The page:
On the Economist blog, however, Will Wilkinson writes that, “Subsidising the worker, to bring her up to a certain baseline minimum, counts as a subsidy to the employer only if we think that was the duty of business all along—to pay workers not only a wage commensurate with the market value of their labour, but also sufficient to finance a life of a certain dignity and security.” His argument against the living wage is based on two dubious propositions; the first is that businesses will pay employees commensurate with the value of their labor (belied by the empirical data) and the second, that businesses have no obligations further than that. The market is once again, “the institutionalization of irresponsibility.” If a corporation can make a profit, it should, human considerations be damned!

The great economist, E.F. Schumacher once noted that we should study economics “as if people mattered.” Economics can tell use how to stimulate aggregate demand, estimate inflation and predict GDP. But it can’t tell us what we as a society should value. Economics can tell you that one billionaire buying a yacht for a $10 million dollars will stimulate the economy to the same extent as ten thousand working-class families purchasing $100 worth of diapers. But they can’t tell you whether one purchase is morally superior. That is for us to decide.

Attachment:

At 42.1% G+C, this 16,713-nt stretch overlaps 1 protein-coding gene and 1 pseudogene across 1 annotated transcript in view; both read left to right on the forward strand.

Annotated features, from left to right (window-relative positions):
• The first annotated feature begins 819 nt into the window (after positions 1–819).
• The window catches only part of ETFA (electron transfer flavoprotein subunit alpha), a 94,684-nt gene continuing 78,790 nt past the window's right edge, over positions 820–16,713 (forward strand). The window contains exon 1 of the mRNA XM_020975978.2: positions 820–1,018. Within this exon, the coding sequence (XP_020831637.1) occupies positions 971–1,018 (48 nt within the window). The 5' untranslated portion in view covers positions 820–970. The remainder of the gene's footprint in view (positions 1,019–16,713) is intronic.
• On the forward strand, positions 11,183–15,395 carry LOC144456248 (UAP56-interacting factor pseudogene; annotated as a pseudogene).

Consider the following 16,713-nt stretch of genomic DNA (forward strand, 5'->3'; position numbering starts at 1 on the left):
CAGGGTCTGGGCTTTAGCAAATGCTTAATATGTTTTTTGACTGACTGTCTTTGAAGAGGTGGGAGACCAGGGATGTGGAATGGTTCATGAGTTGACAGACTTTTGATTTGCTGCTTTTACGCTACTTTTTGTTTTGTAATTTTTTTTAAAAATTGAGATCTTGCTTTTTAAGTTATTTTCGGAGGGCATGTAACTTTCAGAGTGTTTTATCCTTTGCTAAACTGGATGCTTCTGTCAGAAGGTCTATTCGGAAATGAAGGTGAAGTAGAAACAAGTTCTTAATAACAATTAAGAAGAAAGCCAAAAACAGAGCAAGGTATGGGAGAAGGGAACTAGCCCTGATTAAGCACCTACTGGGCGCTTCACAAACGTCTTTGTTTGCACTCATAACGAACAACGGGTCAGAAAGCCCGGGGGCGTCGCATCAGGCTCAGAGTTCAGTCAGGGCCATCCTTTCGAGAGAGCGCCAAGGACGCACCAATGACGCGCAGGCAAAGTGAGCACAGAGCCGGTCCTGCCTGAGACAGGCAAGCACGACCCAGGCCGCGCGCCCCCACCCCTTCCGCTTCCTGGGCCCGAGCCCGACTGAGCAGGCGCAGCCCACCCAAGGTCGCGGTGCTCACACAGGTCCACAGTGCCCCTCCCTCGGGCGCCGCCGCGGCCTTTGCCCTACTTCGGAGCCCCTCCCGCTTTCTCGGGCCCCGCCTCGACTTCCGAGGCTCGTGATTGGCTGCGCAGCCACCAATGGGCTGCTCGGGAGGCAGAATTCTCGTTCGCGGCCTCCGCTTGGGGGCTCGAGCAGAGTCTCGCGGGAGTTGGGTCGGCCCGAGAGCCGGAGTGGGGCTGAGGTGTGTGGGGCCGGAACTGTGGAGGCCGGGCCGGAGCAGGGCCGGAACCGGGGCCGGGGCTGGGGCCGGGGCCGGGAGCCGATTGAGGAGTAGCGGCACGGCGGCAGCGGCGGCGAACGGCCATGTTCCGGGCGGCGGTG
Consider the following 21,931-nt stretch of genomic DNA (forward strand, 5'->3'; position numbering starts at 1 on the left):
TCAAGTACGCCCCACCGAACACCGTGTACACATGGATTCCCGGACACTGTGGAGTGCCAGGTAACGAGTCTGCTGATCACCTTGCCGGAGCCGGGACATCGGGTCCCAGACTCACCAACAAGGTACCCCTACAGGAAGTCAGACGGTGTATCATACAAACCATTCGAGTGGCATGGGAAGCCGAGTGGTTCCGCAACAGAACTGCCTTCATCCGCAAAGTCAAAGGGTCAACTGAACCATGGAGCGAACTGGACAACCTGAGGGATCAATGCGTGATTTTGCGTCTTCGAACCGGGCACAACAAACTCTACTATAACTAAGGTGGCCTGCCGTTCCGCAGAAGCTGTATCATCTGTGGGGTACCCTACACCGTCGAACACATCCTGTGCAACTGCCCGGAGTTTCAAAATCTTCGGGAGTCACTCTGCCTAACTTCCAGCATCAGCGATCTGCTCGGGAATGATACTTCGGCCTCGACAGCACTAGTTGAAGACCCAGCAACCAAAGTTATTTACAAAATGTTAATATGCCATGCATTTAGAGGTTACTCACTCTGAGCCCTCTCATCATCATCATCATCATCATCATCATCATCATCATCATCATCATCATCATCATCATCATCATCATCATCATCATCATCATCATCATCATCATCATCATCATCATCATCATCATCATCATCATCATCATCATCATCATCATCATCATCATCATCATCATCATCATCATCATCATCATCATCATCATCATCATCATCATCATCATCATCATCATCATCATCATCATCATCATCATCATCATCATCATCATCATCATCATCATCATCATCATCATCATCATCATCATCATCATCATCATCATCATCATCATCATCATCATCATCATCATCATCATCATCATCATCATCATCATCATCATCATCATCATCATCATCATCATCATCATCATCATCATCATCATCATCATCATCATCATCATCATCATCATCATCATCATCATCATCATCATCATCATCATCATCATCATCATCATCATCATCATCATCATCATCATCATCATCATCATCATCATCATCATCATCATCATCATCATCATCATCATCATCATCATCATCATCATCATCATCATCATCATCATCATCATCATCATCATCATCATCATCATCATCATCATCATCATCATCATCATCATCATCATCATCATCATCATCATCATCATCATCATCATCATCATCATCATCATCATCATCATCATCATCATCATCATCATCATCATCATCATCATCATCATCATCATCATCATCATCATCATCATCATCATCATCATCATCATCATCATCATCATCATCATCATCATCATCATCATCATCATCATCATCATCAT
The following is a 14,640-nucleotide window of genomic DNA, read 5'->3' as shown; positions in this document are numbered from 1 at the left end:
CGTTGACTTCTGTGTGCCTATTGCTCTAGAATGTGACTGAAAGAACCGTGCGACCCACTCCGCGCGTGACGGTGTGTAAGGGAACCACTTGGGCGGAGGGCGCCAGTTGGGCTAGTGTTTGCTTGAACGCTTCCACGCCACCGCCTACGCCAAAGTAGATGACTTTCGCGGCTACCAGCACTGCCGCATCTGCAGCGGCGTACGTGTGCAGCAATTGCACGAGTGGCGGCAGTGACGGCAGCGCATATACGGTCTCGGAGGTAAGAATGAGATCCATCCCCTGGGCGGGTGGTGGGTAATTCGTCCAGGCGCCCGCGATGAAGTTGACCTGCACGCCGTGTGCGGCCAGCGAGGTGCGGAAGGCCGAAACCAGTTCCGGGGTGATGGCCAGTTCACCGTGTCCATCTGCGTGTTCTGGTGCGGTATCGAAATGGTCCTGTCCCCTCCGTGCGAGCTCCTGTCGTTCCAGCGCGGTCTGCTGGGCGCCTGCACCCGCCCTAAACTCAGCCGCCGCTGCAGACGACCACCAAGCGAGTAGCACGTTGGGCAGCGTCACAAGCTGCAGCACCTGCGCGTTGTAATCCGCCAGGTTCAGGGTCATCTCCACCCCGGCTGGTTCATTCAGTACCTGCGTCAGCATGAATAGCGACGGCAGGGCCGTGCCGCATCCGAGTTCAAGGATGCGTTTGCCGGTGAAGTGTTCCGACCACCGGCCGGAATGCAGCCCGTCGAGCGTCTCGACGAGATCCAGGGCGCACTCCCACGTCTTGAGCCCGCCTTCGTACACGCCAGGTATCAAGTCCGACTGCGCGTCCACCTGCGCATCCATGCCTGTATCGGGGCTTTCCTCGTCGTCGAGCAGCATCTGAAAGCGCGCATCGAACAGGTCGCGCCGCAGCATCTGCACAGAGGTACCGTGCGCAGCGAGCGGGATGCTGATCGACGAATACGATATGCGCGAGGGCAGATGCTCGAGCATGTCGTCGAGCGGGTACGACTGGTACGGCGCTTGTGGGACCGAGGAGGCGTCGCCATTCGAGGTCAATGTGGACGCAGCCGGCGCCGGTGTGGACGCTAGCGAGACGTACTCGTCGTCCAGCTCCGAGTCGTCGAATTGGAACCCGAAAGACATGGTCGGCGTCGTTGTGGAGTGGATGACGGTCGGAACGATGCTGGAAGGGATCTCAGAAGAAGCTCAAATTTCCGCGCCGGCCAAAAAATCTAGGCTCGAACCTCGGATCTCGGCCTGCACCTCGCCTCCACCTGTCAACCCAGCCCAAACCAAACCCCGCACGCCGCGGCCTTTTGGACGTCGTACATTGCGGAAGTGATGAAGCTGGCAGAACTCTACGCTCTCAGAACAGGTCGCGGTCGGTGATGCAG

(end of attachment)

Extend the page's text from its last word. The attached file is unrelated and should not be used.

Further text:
Those who argue against raising the minimum wage are not seeking some moderate middle ground; they are arguing to abolish it. The value of the minimum wage has slowly eroded to the point that today it is worthless. Liberals and progressives still clinging to Victorian notions of progress are under the illusion that we have become a more compassionate, more fair society. Rather, the fact that we must still advocate for the minimum wage, progressive taxation, unions and Social Security – programs taken for granted decades ago – indicates how barbaric our society has become. That is why raising the minimum wage is the only moral option available to us today.

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Milton Friedman: Father of the Tea Party?

Today is the 101st anniversary of Milton Friedman’s birth, and it will be widely celebrated among the vast number of Americans who march in Tea Parties and wear tricorn hats in public. He will be hailed by the vast number of “libertarian populists” now burgeoning within the Republican ranks. But the new “libertarian populism” is increasingly at odds with the possibility of a shared future.

Libertarian populists love markets. One of their favorite proposals is privatization: If there is a problem, they look to markets to solve it. Milton Friedman wrote, “The most important single central fact about a free market is that no exchange takes place unless both parties benefit.” The statement fails to take into account that parties can only perceive potential benefits and, in the case of poor workers, may be unable to find the optimal market exchange. But there is a deeper problem.